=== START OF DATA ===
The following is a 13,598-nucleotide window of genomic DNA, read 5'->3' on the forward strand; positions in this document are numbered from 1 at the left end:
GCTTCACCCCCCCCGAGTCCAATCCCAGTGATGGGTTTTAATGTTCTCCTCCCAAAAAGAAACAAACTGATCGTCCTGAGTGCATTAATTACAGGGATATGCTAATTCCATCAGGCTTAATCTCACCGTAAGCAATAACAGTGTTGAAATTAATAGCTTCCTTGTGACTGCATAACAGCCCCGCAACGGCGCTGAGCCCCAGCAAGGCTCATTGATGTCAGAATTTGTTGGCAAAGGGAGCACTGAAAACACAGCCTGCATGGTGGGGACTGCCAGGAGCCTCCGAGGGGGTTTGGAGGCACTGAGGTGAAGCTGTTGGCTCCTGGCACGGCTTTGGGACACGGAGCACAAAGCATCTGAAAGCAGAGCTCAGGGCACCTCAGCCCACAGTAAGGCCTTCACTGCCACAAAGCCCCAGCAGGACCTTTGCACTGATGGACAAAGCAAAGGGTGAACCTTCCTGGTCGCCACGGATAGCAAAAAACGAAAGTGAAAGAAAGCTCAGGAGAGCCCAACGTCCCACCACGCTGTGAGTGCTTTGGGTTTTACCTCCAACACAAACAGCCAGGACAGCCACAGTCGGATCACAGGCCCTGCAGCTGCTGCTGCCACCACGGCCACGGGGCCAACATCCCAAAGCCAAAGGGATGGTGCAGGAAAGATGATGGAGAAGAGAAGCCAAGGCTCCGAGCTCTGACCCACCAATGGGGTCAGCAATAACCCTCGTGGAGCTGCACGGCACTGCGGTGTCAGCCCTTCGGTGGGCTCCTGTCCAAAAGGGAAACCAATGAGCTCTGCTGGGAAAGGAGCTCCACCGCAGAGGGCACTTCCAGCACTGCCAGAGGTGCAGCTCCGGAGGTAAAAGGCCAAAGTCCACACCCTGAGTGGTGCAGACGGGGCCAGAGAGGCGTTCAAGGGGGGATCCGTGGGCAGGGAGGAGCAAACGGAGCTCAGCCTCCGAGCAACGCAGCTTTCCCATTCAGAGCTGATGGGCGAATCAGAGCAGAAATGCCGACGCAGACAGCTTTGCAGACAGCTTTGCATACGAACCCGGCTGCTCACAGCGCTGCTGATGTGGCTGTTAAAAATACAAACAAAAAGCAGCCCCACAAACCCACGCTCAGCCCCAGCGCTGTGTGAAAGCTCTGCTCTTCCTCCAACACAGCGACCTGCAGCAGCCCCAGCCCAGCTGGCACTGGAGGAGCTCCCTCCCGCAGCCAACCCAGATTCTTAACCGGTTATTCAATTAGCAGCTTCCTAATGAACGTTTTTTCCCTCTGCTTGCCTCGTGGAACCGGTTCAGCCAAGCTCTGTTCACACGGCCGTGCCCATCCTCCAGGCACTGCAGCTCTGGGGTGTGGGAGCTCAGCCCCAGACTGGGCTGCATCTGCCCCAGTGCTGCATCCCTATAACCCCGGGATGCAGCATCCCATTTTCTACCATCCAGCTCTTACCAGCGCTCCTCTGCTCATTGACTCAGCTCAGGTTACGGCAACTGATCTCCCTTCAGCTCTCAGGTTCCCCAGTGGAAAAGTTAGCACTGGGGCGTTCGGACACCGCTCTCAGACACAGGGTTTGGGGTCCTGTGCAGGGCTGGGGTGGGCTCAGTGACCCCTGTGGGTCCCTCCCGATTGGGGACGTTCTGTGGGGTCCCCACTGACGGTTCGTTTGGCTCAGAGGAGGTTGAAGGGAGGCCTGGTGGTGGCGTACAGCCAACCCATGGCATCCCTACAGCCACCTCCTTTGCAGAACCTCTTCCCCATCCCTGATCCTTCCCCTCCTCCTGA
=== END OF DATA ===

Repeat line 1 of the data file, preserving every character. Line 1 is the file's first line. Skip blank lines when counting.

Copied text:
The following is a 13,598-nucleotide window of genomic DNA, read 5'->3' on the forward strand; positions in this document are numbered from 1 at the left end: